GTOC 8 – Very-Long-Baseline Interferometry

jpl_logoThis edition was organised by Anastassios Petropoulos of the Jet Propulsion Laboratory Outer Planets Mission Analysis Group. The announcement was officially made on the 18th of March 2015, and can be found here.

In a Nutshell

The theme chosen for this competition is “high-resolution mapping of radio sources in the universe using space-based Very-Long-Baseline Interferometry (VLBI)”. Three spacecraft depart from the Earth and need to perform interferometric measurements of one of 420 radio sources. A measurement can be made when the three spacecraft lie on a plane whose normal points towards the radio source. Moon gravity assists and low-thrust propulsion can be used to target each interferometric measure.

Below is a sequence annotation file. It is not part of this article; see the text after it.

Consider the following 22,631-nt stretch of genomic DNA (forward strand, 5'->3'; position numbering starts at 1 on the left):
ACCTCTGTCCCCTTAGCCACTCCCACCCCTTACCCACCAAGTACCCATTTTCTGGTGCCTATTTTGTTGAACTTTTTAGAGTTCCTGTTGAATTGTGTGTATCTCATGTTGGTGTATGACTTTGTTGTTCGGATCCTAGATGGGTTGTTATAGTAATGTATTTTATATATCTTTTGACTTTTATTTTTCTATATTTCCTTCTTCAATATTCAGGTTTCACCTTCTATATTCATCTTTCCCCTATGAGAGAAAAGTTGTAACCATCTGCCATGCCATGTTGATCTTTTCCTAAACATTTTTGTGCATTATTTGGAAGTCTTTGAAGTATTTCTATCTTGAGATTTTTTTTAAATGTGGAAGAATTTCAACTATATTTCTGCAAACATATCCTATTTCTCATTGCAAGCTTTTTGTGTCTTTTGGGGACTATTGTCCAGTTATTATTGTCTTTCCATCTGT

The files sent by JPL to describe the problem are:

  1. List of registered teams
  2. Problem statement
  3. Problem data: List of Radio Sources
  4. Requested output file format – Trajectory FormatObservations Format
  5. Final Rankings
The Winners

Led by Dario Izzo, the team from the European Space Agency’s Advanced Concepts Team (ACT) and JAXA’s ISAS won this edition. Most team members were either ACT members or former ACT members.

The Workshop

The GTOC8 workshop was  held in NAPA, California as a special session of the 26th AAS/AIAA Space Flight Mechanics Meeting.

Curiosities

The winning strategy from ESA/JAXA was refined, in the months after the competition deadline, by one of the teams who reported, at the workshop in Napa, to have found a score of 158 MKm.

Many teams adopted completely different strategies and yet scored similarly.

The music synchronized with the winning trajectory in the video released by ESA’s ACT after the competition ended, is Hungarian Raphsody No. 2 by Liszt.